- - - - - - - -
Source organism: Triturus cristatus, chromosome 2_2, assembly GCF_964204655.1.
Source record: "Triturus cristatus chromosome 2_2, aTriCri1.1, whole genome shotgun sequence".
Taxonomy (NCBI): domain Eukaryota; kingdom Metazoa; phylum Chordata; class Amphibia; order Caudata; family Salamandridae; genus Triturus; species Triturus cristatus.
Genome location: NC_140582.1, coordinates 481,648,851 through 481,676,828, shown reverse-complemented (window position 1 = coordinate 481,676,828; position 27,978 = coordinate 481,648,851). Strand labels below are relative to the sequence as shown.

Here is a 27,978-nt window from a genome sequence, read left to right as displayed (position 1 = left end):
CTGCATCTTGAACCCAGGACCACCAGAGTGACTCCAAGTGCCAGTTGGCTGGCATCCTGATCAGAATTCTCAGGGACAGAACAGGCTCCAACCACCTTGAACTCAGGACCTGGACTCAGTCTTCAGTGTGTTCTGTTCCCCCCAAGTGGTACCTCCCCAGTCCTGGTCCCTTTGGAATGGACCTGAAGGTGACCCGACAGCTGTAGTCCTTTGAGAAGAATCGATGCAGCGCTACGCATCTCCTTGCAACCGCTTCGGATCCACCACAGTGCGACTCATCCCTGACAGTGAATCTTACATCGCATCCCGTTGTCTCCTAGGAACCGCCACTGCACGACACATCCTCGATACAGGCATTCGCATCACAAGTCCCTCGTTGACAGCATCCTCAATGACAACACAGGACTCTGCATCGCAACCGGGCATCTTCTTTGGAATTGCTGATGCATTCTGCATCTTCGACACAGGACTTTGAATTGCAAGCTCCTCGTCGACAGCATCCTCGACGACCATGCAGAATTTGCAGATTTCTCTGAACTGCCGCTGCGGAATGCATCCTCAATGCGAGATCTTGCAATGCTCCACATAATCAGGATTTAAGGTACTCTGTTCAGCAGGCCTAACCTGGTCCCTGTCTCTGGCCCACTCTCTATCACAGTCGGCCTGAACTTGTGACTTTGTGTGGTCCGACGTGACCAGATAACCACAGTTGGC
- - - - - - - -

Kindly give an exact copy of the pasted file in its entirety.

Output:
Source organism: Triturus cristatus, chromosome 2_2, assembly GCF_964204655.1.
Source record: "Triturus cristatus chromosome 2_2, aTriCri1.1, whole genome shotgun sequence".
Taxonomy (NCBI): domain Eukaryota; kingdom Metazoa; phylum Chordata; class Amphibia; order Caudata; family Salamandridae; genus Triturus; species Triturus cristatus.
Genome location: NC_140582.1, coordinates 481,648,851 through 481,676,828, shown reverse-complemented (window position 1 = coordinate 481,676,828; position 27,978 = coordinate 481,648,851). Strand labels below are relative to the sequence as shown.

Here is a 27,978-nt window from a genome sequence, read left to right as displayed (position 1 = left end):
CTGCATCTTGAACCCAGGACCACCAGAGTGACTCCAAGTGCCAGTTGGCTGGCATCCTGATCAGAATTCTCAGGGACAGAACAGGCTCCAACCACCTTGAACTCAGGACCTGGACTCAGTCTTCAGTGTGTTCTGTTCCCCCCAAGTGGTACCTCCCCAGTCCTGGTCCCTTTGGAATGGACCTGAAGGTGACCCGACAGCTGTAGTCCTTTGAGAAGAATCGATGCAGCGCTACGCATCTCCTTGCAACCGCTTCGGATCCACCACAGTGCGACTCATCCCTGACAGTGAATCTTACATCGCATCCCGTTGTCTCCTAGGAACCGCCACTGCACGACACATCCTCGATACAGGCATTCGCATCACAAGTCCCTCGTTGACAGCATCCTCAATGACAACACAGGACTCTGCATCGCAACCGGGCATCTTCTTTGGAATTGCTGATGCATTCTGCATCTTCGACACAGGACTTTGAATTGCAAGCTCCTCGTCGACAGCATCCTCGACGACCATGCAGAATTTGCAGATTTCTCTGAACTGCCGCTGCGGAATGCATCCTCAATGCGAGATCTTGCAATGCTCCACATAATCAGGATTTAAGGTACTCTGTTCAGCAGGCCTAACCTGGTCCCTGTCTCTGGCCCACTCTCTATCACAGTCGGCCTGAACTTGTGACTTTGTGTGGTCCGACGTGACCAGATAACCACAGTTGGC